How I approach Gain Staging in DAW Production
by Jeff Evans
When we look at how we managed gain staging in the days of mixers and reel to reel multitrack analog tape recorders, there were conventions that were designed for a good reason and they actually worked!
In mixers we aimed for a uniform level flowing down the channel strip once the correct amount of front end gain was either added or subtracted to the input signal. The levels arriving at mixer inputs can be varied and over a very wide range of levels. Eg from Mic levels -60 dBu on a quiet day, to -40 dBu up to 20 dBu for some synths, then into domestic line levels such as -10 dBV or -8 dBu. 0 dBu and +4 dBu are also popular line level reference levels. The reference level travelling down a mixer channel strip may have varied somewhat too but at the end of the day the required gain was added to bring the final output up to a reference standard such as 0 dBu or +4 dBu.
Our DAW track, buss and stereo mix levels can also be at a reference level. We can apply this technique across to DAW operation. With a decent hardware mixer, an average level of +4 dBu output coming from the main outputs should be able to reach at least +24dBu before the onset of clipping. Indicating 20 dB of headroom. Headroom in mixers is built into the design. Headroom can be built into the DAW by making the reference level somewhere well down and away from 0 dB FS such as -18 or -20.
With these we tended to record everything on each track at the nominal reference level which is when the VU meter read around 0 dB VU on the scale. Going In and coming OUT. Apart from percussion and fast transient sounds, the average rms level on each multi track was the same. The ref or 0dB VU. Headroom existed due to the very nature of tape itself. It had built in headroom. 15 dB or so. Before tape machines start to sound compressed and crunchy. They added hiss into the equation.
DAW operation simply means we can aim to record tracks at a given reference level as well using the VU meter as a guide to most input sources. The headroom is also built in because of the chosen reference level. There is no need to record tracks to the point of clipping or distortion or loud. In fact it is one of the finest things about digital multi track recording. The tracks can easily be noiseless and have zero distortion. Exposing the recording itself making it as naked as it can be. Better had record things nice then!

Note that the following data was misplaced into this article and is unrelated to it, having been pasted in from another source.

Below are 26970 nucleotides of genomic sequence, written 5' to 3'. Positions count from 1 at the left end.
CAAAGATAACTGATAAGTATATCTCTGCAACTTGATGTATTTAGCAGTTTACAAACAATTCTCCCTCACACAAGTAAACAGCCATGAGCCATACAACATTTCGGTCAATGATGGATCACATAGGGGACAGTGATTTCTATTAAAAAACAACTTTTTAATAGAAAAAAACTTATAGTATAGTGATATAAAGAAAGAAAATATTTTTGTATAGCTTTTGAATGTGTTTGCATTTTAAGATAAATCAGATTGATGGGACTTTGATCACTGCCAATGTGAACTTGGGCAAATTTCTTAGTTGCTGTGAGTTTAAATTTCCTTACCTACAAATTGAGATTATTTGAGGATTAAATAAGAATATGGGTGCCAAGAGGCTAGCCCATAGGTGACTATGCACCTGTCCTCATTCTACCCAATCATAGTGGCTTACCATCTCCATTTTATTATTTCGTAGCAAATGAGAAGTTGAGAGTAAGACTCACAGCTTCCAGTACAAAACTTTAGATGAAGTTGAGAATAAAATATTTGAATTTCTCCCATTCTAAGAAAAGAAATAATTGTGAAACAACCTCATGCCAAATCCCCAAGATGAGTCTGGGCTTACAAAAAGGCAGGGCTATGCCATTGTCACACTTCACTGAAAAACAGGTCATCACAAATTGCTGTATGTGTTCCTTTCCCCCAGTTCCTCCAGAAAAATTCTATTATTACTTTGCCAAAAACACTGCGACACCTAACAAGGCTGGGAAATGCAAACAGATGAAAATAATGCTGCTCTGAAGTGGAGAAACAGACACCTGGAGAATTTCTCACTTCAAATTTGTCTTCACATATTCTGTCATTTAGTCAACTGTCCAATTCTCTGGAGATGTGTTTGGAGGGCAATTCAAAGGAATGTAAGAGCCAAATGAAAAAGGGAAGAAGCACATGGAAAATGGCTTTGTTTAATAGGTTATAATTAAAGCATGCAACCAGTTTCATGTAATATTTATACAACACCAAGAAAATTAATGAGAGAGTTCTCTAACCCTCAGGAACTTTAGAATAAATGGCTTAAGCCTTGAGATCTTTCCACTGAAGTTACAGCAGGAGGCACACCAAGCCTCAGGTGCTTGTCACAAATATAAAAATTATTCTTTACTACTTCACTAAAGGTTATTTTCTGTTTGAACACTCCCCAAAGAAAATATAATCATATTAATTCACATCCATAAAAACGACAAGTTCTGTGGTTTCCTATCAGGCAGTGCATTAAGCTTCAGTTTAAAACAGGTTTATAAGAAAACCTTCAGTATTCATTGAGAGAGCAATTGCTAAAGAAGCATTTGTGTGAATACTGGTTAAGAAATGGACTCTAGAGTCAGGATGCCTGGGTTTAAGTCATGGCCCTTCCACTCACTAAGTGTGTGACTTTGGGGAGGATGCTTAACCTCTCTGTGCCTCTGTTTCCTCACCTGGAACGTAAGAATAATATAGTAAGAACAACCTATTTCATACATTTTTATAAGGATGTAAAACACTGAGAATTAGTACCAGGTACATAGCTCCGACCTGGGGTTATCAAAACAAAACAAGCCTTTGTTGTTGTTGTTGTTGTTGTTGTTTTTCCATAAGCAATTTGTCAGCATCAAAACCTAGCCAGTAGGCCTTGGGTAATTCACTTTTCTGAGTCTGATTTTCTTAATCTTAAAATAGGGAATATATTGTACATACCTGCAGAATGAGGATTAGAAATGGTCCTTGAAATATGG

Types of Complex Signals
Any complex signal had two parts to it. The attack transient is followed by the meat of the sound for much longer usually and this part of the signal tends to sit at a reference level for a longer time. Up to seconds in fact. Anything over 100 mS is considered a long time in terms of rms measurement. Peak meters are good for the initial fast attack transient as they are fast enough to show even the shortest transient eg 5 mS and the rms meter (VU) is good for the rest of the signal. The VU is slow and takes 300 mS to reach its full scale deflection. The VU shows the solid part of the signal and for longer. It is better to monitor a complex signal with both types of meters especially when the signals are in the percussion and drums area. But for a great majority of signal types the rms meter works well alone.
Gain Staging in your DAW
One thing that works is that if concern yourself with mostly the rms levels being consistent in several parts of your production signal flow, then you will be safe in the knowledge that the available headroom is coping very easily with not only average rms levels but the peaks too. Without them crashing into 0dB FS. The peaks are varying all over the place in relation to the rms components of the signal. But none of them are really crashing into 0dB FS so there is no clipping mostly everywhere so no red clip lights are coming on either. An ideal situation. I only see a red clipping light on the odd occasion. On the master buss a limiter can be set there to nothing other than limit the output peaks to some value below 0 dB FS eg -0.5 dB FS. That will keep your master buss from clipping as well. Elegantly that is. The overall mix is more likely to cause an overload clip light.